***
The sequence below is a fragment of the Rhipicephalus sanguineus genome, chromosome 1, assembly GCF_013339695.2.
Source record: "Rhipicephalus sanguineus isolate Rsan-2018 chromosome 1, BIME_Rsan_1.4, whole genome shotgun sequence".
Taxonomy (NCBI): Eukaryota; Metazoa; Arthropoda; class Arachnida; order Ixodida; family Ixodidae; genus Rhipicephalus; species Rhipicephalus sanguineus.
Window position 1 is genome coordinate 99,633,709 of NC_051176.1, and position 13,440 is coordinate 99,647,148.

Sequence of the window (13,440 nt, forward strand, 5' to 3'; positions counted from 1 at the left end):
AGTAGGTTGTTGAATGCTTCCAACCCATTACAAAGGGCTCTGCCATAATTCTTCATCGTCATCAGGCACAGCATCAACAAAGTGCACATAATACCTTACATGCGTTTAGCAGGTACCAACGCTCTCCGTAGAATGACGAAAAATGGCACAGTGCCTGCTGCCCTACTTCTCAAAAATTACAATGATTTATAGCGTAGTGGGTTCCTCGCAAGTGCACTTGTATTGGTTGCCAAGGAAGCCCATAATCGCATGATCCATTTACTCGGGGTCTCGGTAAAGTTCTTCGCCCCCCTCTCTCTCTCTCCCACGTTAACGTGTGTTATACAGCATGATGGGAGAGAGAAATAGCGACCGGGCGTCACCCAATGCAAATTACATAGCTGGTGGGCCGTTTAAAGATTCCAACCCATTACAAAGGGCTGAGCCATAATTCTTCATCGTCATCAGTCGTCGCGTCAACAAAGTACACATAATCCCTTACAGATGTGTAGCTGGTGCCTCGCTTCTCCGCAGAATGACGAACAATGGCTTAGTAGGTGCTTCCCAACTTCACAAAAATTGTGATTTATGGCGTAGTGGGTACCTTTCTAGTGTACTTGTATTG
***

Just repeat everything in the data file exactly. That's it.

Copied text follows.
The sequence below is a fragment of the Rhipicephalus sanguineus genome, chromosome 1, assembly GCF_013339695.2.
Source record: "Rhipicephalus sanguineus isolate Rsan-2018 chromosome 1, BIME_Rsan_1.4, whole genome shotgun sequence".
Taxonomy (NCBI): Eukaryota; Metazoa; Arthropoda; class Arachnida; order Ixodida; family Ixodidae; genus Rhipicephalus; species Rhipicephalus sanguineus.
Window position 1 is genome coordinate 99,633,709 of NC_051176.1, and position 13,440 is coordinate 99,647,148.

Sequence of the window (13,440 nt, forward strand, 5' to 3'; positions counted from 1 at the left end):
AGTAGGTTGTTGAATGCTTCCAACCCATTACAAAGGGCTCTGCCATAATTCTTCATCGTCATCAGGCACAGCATCAACAAAGTGCACATAATACCTTACATGCGTTTAGCAGGTACCAACGCTCTCCGTAGAATGACGAAAAATGGCACAGTGCCTGCTGCCCTACTTCTCAAAAATTACAATGATTTATAGCGTAGTGGGTTCCTCGCAAGTGCACTTGTATTGGTTGCCAAGGAAGCCCATAATCGCATGATCCATTTACTCGGGGTCTCGGTAAAGTTCTTCGCCCCCCTCTCTCTCTCTCCCACGTTAACGTGTGTTATACAGCATGATGGGAGAGAGAAATAGCGACCGGGCGTCACCCAATGCAAATTACATAGCTGGTGGGCCGTTTAAAGATTCCAACCCATTACAAAGGGCTGAGCCATAATTCTTCATCGTCATCAGTCGTCGCGTCAACAAAGTACACATAATCCCTTACAGATGTGTAGCTGGTGCCTCGCTTCTCCGCAGAATGACGAACAATGGCTTAGTAGGTGCTTCCCAACTTCACAAAAATTGTGATTTATGGCGTAGTGGGTACCTTTCTAGTGTACTTGTATTG